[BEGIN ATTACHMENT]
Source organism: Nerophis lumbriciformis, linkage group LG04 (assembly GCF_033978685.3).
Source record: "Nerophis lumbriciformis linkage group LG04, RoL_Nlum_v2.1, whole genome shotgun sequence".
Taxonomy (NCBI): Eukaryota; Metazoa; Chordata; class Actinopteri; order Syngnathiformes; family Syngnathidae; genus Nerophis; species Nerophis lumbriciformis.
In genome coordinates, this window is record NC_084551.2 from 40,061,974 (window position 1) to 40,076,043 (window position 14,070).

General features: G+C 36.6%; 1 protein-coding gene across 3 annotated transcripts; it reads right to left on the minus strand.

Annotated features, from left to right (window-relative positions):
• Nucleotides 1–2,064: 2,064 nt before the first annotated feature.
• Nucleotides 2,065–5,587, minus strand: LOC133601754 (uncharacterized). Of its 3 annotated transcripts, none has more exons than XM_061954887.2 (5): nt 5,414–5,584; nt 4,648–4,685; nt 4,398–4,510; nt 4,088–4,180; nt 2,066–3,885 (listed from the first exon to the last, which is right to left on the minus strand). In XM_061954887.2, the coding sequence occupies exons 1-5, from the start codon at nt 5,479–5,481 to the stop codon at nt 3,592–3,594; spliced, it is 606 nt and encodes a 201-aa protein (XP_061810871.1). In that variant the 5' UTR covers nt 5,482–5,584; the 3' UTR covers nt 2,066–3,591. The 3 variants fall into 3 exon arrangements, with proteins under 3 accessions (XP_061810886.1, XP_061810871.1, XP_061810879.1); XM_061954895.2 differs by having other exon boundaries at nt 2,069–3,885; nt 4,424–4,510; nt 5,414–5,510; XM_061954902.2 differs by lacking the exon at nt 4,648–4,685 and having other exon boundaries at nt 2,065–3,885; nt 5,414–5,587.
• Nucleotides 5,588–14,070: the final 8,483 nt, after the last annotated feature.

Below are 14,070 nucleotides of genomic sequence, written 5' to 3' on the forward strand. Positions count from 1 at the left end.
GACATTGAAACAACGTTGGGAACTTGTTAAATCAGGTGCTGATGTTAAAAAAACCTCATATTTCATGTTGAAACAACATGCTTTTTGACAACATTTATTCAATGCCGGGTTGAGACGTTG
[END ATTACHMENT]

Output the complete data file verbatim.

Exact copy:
Source organism: Nerophis lumbriciformis, linkage group LG04 (assembly GCF_033978685.3).
Source record: "Nerophis lumbriciformis linkage group LG04, RoL_Nlum_v2.1, whole genome shotgun sequence".
Taxonomy (NCBI): Eukaryota; Metazoa; Chordata; class Actinopteri; order Syngnathiformes; family Syngnathidae; genus Nerophis; species Nerophis lumbriciformis.
In genome coordinates, this window is record NC_084551.2 from 40,061,974 (window position 1) to 40,076,043 (window position 14,070).

General features: G+C 36.6%; 1 protein-coding gene across 3 annotated transcripts; it reads right to left on the minus strand.

Annotated features, from left to right (window-relative positions):
• Nucleotides 1–2,064: 2,064 nt before the first annotated feature.
• Nucleotides 2,065–5,587, minus strand: LOC133601754 (uncharacterized). Of its 3 annotated transcripts, none has more exons than XM_061954887.2 (5): nt 5,414–5,584; nt 4,648–4,685; nt 4,398–4,510; nt 4,088–4,180; nt 2,066–3,885 (listed from the first exon to the last, which is right to left on the minus strand). In XM_061954887.2, the coding sequence occupies exons 1-5, from the start codon at nt 5,479–5,481 to the stop codon at nt 3,592–3,594; spliced, it is 606 nt and encodes a 201-aa protein (XP_061810871.1). In that variant the 5' UTR covers nt 5,482–5,584; the 3' UTR covers nt 2,066–3,591. The 3 variants fall into 3 exon arrangements, with proteins under 3 accessions (XP_061810886.1, XP_061810871.1, XP_061810879.1); XM_061954895.2 differs by having other exon boundaries at nt 2,069–3,885; nt 4,424–4,510; nt 5,414–5,510; XM_061954902.2 differs by lacking the exon at nt 4,648–4,685 and having other exon boundaries at nt 2,065–3,885; nt 5,414–5,587.
• Nucleotides 5,588–14,070: the final 8,483 nt, after the last annotated feature.

Below are 14,070 nucleotides of genomic sequence, written 5' to 3' on the forward strand. Positions count from 1 at the left end.
GACATTGAAACAACGTTGGGAACTTGTTAAATCAGGTGCTGATGTTAAAAAAACCTCATATTTCATGTTGAAACAACATGCTTTTTGACAACATTTATTCAATGCCGGGTTGAGACGTTG